With NCAA Basketball conference tournaments starting this week and the NCAA tournament starting next, I wanted to look at team stats this season to see how they relate to success. This brought me to a major part of the game: free throws.
Free throws are an important part of basketball. Obviously when a team is shooting free throws it means they have an extra opportunity to score and it hurts the other team in terms of points, fouls, and momentum. But are free throws as important as we think to a team’s overall success?
Note that ll data in this post is as of 3/9/2020, and does not include any conference tournament games.
The first graphic looks at the top 30 teams in terms of free throw attempts per game. The color of the bar represents their win percentage.
Auburn attempts 26.39 free throws a game, which is almost 1 whole free throw more than the second most team, Stephen F. Austin. It’s clear from the graphic there is a mixture of teams with a high win percent (orange) and low win percent (blue).
The second graphic compares a team’s free throw attempts per game to their win percent, essentially the same as above, but this time it’s all teams. Standard deviation bands are added for both measures as well as a linear trend line.
A way to think about the standard deviation bands are teams outside of them are outliers.
There is a positive correlation between free throw attempts per game and win percent, but it’s pretty weak. However, San Diego State has about 16 free throw attempts per game and have a high win percentage and Vanderbilt attempts about 23 free throws per game and only has a win percentage of 35.5%. Clearly more free throw attempts does not make a better team.
The third graphic compares a team’s free throws per field goal attempts to win percentage. This gives us a better idea of how a teams free throws make up their offense.
There is a positive correlation here too, while not incredibly strong, free throws per field goal attempts is statistically more significant than free throw attempts per game.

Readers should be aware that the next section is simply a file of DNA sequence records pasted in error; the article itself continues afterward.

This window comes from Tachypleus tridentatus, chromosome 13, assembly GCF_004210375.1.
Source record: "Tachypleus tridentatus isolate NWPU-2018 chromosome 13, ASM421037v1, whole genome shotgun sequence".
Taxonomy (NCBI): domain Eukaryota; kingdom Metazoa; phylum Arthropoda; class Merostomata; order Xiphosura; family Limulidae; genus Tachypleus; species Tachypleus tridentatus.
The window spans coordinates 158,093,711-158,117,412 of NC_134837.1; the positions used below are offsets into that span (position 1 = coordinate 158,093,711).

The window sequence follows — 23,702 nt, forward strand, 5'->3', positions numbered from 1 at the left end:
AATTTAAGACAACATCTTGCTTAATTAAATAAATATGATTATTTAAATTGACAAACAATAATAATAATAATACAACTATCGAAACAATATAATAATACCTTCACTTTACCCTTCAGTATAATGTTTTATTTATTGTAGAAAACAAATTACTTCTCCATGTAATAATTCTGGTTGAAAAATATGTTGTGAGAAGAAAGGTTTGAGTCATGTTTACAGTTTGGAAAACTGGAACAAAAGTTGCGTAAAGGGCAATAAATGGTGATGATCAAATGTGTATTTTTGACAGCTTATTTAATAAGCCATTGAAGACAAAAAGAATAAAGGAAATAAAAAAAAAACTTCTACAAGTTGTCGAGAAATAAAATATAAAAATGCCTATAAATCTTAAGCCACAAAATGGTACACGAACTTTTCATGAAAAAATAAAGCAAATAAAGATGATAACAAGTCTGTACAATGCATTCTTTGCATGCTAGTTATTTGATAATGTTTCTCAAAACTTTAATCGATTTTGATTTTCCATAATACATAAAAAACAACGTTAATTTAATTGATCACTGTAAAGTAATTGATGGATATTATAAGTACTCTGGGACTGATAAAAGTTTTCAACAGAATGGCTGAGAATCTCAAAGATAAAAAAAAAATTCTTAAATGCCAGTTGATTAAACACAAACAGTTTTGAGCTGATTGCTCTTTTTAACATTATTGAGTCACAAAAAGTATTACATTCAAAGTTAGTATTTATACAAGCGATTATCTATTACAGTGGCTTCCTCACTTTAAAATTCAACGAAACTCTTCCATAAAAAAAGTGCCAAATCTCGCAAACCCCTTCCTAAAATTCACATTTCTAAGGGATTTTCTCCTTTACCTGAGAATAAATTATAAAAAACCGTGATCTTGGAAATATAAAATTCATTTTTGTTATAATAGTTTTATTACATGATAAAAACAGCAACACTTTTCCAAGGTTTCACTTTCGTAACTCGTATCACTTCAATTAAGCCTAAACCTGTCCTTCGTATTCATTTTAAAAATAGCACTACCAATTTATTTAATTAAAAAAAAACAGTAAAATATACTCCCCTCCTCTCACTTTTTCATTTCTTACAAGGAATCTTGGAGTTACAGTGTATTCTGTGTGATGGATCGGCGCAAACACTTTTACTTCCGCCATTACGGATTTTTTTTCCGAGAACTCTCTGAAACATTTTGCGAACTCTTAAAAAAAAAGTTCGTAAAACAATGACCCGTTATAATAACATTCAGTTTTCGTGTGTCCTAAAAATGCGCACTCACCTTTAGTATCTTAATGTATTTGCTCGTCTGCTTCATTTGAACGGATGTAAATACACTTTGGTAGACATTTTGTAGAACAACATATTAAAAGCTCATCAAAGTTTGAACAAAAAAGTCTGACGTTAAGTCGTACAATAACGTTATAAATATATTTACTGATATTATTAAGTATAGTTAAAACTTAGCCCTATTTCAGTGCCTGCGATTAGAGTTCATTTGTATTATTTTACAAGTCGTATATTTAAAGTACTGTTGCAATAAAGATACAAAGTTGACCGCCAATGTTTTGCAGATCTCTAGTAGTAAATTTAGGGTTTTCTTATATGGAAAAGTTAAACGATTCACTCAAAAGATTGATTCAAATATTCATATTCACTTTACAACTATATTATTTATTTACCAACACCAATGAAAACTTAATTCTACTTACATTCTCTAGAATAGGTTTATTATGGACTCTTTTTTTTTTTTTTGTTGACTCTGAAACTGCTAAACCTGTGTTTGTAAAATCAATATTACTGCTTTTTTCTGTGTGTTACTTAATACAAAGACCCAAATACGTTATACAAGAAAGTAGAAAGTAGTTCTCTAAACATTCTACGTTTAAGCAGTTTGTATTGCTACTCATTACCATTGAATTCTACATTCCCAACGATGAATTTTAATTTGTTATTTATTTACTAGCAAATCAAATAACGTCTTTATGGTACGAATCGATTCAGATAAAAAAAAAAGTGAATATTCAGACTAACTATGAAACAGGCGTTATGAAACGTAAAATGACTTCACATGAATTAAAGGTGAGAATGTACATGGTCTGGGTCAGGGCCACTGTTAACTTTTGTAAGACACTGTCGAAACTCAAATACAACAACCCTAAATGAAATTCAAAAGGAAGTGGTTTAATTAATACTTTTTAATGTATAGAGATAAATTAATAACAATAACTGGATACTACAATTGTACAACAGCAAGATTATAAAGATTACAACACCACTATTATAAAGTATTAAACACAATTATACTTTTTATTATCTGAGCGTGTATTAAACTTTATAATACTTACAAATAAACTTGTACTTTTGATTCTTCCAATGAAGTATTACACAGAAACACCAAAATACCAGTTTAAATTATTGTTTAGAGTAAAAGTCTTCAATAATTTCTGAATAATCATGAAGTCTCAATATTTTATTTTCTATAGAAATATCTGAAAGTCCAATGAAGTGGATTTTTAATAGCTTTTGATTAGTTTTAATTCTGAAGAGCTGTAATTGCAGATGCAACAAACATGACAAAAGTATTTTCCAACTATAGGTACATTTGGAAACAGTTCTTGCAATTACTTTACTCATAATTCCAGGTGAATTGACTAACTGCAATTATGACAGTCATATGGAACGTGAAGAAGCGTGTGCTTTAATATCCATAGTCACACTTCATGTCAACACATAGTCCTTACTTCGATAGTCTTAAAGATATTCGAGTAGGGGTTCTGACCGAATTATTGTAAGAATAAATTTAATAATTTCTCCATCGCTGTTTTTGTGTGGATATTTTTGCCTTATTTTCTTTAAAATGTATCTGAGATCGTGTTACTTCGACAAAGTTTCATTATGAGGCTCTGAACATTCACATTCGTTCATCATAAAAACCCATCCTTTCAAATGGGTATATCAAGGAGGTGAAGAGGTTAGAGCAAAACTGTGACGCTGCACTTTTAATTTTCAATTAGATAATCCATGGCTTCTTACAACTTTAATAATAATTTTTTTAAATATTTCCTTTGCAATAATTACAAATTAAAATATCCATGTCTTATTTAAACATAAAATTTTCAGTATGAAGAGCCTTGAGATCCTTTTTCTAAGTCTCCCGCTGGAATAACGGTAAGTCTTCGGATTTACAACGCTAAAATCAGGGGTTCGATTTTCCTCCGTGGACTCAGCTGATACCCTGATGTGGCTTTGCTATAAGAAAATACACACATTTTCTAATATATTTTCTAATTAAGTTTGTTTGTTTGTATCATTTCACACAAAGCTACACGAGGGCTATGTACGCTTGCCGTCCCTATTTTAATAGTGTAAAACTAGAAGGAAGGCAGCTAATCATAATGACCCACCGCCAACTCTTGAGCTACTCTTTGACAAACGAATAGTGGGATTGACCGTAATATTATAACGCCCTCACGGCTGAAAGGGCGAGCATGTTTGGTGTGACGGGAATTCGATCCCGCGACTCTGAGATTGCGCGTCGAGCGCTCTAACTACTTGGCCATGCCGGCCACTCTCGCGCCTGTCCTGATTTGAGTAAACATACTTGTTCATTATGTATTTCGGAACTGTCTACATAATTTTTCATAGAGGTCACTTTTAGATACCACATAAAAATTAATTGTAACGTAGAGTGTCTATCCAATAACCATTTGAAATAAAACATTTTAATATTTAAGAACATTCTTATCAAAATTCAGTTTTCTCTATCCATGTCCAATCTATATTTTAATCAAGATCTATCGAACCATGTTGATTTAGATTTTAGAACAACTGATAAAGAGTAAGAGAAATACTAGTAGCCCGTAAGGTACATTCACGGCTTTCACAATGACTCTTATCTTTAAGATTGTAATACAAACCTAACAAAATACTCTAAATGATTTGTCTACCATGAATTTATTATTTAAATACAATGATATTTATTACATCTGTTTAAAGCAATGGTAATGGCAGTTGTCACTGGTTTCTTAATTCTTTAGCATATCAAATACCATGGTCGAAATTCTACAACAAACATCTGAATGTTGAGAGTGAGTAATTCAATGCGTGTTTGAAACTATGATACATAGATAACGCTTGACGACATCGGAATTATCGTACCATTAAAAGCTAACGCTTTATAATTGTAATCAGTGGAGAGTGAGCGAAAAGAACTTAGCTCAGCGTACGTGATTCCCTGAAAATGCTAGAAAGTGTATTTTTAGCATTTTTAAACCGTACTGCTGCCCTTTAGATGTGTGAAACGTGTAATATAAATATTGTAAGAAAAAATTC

We see more of the better teams within the standard deviation bands. Teams like San Diego State, Dayton, Gonzaga, and Kansas all have a very average free throws per field goal attempt rate.
The fourth graphic compares at a team’s free throw percentage to win percentage.
Team’s free throw percent is the best predictor of their win percent we have looked at so far, but it still does not have a strong correlation. Clearly some of the better teams have a high free throw percentage, but there are definitely exceptions.
Kansas for example is outside of the standard deviation band with a 66.7% free throw percentage, yet they are currently ranked #1 in the country. Gonzaga is currently the second best team in the country, but they have a free throw percentage of 68.7%, which is also below the average.
So are free throws that important for a team to do well? Let’s compare another (albeit more common) measure to win percentage – field goal percentage.
The difference is clear. Teams are bunched around the trend line much more cleanly than any of the four previous free throw measures. The relationship between win percentage and field goal percentage is statistically significant and the correlation is much stronger.
What’s interesting are the ends of the line. Teams with well above and well below average field goal percentage have higher and lower win percentages, respectively. Teams in the bands are relatively closer to the trend line. This suggests that while field goal percentage is important on average, the best teams have other skills that make them great.
So are free throws important? While they may not be as important as one could suggest, I think it’s hard to measure any timely free throws.
Say a team is down four with 15 seconds to go and they make a free throw to bring them within three. That is clearly worth more to a team in that moment due to the emotions and momentum they may have after that. So, while free throws may not directly tie to a teams success, they definitely can play an important role.